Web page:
The Galapagos Flycatcher is presently listed by IUCN as an LC (“Least Concern”) species. The bird seems to be reasonably abundant on most islands and anywhere that its habitat occurs.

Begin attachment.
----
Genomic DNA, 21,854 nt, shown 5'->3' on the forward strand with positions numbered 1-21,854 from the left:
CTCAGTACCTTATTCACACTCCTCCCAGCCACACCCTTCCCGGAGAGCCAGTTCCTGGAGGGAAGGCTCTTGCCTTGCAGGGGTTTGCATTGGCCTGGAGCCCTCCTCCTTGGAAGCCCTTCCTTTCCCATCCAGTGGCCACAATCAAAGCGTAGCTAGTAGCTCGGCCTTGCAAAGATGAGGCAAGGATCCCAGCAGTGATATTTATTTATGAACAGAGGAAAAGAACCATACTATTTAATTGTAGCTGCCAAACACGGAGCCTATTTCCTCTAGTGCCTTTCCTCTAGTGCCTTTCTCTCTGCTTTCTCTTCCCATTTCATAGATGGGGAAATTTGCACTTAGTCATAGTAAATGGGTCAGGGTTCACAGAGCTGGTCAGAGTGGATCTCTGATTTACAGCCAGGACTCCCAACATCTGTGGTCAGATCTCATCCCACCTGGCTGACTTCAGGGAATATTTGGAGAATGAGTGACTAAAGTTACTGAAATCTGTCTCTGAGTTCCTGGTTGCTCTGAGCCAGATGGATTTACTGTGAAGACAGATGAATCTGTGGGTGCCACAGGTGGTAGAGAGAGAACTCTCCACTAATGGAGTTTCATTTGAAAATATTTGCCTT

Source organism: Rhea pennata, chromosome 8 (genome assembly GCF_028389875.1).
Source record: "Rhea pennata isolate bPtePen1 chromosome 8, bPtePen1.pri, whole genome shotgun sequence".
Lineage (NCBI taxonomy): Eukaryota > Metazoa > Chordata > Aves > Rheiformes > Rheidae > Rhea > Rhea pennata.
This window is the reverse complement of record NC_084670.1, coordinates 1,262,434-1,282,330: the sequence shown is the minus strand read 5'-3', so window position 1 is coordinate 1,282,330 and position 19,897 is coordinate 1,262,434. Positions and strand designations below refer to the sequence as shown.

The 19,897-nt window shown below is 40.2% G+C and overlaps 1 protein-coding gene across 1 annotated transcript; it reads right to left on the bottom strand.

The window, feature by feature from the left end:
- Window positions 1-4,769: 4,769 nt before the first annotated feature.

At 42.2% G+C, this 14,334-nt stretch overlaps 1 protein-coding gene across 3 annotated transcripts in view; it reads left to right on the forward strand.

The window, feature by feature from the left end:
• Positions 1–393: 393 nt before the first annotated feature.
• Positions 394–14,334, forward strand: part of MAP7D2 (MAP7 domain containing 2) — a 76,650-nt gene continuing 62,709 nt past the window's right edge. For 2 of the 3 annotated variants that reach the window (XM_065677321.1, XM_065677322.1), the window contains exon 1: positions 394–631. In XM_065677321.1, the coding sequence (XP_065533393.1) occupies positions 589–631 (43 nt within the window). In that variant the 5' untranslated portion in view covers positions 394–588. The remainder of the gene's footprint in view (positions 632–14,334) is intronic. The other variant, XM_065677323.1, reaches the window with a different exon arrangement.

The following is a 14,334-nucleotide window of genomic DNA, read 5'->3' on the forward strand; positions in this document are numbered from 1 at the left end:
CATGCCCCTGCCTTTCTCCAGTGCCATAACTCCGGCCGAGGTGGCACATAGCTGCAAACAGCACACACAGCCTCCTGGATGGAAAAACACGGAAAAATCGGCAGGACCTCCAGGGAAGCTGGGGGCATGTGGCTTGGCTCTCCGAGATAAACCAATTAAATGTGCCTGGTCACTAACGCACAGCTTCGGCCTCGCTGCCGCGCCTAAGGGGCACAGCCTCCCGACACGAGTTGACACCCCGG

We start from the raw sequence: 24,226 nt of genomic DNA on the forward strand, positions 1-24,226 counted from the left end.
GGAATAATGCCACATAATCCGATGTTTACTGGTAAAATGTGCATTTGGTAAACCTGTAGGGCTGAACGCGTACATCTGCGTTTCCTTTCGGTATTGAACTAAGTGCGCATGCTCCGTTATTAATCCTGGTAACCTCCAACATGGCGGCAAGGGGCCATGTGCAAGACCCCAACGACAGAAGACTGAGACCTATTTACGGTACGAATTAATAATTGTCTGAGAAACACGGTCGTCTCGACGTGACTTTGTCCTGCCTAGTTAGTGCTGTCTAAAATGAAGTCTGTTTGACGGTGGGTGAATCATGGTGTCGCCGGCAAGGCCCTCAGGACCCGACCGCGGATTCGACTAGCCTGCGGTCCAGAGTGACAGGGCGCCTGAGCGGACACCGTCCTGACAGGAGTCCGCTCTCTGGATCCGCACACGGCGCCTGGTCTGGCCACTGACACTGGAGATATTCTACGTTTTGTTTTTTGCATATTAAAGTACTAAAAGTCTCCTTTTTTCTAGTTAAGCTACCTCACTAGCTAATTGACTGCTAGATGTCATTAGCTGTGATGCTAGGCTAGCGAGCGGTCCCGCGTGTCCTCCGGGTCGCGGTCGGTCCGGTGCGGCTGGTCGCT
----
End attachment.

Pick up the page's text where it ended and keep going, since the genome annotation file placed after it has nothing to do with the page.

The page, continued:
Almost all of the flycatcher's habitat is protected lands incorporated into Galapagos National Park, with only highland areas where the species appears to be naturally less common not included in the park. Therefore, it seems that habitat loss is unlikely to be a significant threat to the species. The species's propensity for nesting in cavities, and especially in cavities in cacti or in power-line poles probably protect its nests somewhat from predation by the introduced rats and cats. The most serious threat to the flycatcher may be from introduced parasites or diseases. Currently, the most likely threat is from the introduced botfly Philornis downsi, which causes significant mortality, morbidity, and malformation in nestlings of other species, such as the Darwin's finches (Dudaniec et al. 2006).